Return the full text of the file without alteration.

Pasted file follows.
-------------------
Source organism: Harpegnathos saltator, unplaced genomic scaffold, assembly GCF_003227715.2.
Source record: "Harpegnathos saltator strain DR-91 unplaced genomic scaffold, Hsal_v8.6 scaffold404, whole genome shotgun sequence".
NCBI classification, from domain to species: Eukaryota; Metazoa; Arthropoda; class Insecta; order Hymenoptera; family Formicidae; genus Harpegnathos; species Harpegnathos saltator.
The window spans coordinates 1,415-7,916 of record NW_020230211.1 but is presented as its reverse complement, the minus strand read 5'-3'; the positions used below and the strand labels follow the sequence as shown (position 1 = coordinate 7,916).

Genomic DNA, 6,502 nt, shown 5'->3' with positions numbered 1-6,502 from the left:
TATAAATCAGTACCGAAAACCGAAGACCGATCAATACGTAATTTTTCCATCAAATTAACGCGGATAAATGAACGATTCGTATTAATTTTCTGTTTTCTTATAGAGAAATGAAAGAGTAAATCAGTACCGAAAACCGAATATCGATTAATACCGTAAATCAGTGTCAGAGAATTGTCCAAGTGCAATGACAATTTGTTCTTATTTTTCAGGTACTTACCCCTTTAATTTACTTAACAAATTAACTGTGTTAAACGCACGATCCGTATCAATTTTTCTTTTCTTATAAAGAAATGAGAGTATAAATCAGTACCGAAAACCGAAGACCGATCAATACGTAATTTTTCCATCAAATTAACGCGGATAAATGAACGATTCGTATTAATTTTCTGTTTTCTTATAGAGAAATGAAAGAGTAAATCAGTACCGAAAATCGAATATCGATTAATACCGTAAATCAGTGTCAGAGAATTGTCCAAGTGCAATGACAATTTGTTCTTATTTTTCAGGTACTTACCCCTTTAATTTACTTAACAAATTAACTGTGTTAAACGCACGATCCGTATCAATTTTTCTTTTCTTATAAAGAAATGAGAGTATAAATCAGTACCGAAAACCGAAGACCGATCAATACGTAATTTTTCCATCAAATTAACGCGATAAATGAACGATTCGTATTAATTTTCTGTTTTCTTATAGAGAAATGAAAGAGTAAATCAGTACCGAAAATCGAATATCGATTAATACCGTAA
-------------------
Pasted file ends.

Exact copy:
Source organism: Harpegnathos saltator, unplaced genomic scaffold, assembly GCF_003227715.2.
Source record: "Harpegnathos saltator strain DR-91 unplaced genomic scaffold, Hsal_v8.6 scaffold404, whole genome shotgun sequence".
NCBI classification, from domain to species: Eukaryota; Metazoa; Arthropoda; class Insecta; order Hymenoptera; family Formicidae; genus Harpegnathos; species Harpegnathos saltator.
The window spans coordinates 1,415-7,916 of record NW_020230211.1 but is presented as its reverse complement, the minus strand read 5'-3'; the positions used below and the strand labels follow the sequence as shown (position 1 = coordinate 7,916).

Genomic DNA, 6,502 nt, shown 5'->3' with positions numbered 1-6,502 from the left:
TATAAATCAGTACCGAAAACCGAAGACCGATCAATACGTAATTTTTCCATCAAATTAACGCGGATAAATGAACGATTCGTATTAATTTTCTGTTTTCTTATAGAGAAATGAAAGAGTAAATCAGTACCGAAAACCGAATATCGATTAATACCGTAAATCAGTGTCAGAGAATTGTCCAAGTGCAATGACAATTTGTTCTTATTTTTCAGGTACTTACCCCTTTAATTTACTTAACAAATTAACTGTGTTAAACGCACGATCCGTATCAATTTTTCTTTTCTTATAAAGAAATGAGAGTATAAATCAGTACCGAAAACCGAAGACCGATCAATACGTAATTTTTCCATCAAATTAACGCGGATAAATGAACGATTCGTATTAATTTTCTGTTTTCTTATAGAGAAATGAAAGAGTAAATCAGTACCGAAAATCGAATATCGATTAATACCGTAAATCAGTGTCAGAGAATTGTCCAAGTGCAATGACAATTTGTTCTTATTTTTCAGGTACTTACCCCTTTAATTTACTTAACAAATTAACTGTGTTAAACGCACGATCCGTATCAATTTTTCTTTTCTTATAAAGAAATGAGAGTATAAATCAGTACCGAAAACCGAAGACCGATCAATACGTAATTTTTCCATCAAATTAACGCGATAAATGAACGATTCGTATTAATTTTCTGTTTTCTTATAGAGAAATGAAAGAGTAAATCAGTACCGAAAATCGAATATCGATTAATACCGTAA